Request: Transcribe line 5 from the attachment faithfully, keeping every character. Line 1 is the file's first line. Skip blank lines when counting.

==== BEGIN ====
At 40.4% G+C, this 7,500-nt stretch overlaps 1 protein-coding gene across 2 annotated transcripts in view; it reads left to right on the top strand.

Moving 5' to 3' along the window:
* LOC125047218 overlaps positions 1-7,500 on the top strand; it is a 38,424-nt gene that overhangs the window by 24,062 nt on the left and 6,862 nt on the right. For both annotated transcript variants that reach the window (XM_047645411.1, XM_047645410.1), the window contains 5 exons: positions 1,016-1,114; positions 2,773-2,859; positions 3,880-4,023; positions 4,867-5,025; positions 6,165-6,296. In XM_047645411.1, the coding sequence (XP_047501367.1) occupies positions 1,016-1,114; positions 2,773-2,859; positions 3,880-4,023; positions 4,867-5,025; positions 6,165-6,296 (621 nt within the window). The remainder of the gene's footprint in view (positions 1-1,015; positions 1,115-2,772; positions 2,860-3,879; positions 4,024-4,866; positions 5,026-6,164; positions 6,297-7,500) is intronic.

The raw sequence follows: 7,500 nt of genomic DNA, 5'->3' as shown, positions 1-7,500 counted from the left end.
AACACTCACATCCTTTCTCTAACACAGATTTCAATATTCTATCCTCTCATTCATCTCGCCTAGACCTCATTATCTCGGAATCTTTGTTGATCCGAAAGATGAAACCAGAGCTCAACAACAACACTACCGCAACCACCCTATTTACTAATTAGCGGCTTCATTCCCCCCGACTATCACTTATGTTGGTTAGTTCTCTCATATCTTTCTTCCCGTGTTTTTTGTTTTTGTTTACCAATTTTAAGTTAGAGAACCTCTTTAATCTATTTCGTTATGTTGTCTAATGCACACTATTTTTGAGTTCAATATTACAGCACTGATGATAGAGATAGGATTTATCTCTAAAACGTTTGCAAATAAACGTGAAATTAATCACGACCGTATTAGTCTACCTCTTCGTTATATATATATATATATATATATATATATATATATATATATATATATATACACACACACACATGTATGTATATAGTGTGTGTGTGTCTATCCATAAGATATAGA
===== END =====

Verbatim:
AACACTCACATCCTTTCTCTAACACAGATTTCAATATTCTATCCTCTCATTCATCTCGCCTAGACCTCATTATCTCGGAATCTTTGTTGATCCGAAAGATGAAACCAGAGCTCAACAACAACACTACCGCAACCACCCTATTTACTAATTAGCGGCTTCATTCCCCCCGACTATCACTTATGTTGGTTAGTTCTCTCATATCTTTCTTCCCGTGTTTTTTGTTTTTGTTTACCAATTTTAAGTTAGAGAACCTCTTTAATCTATTTCGTTATGTTGTCTAATGCACACTATTTTTGAGTTCAATATTACAGCACTGATGATAGAGATAGGATTTATCTCTAAAACGTTTGCAAATAAACGTGAAATTAATCACGACCGTATTAGTCTACCTCTTCGTTATATATATATATATATATATATATATATATATATATATATATATATATACACACACACACATGTATGTATATAGTGTGTGTGTGTCTATCCATAAGATATAGA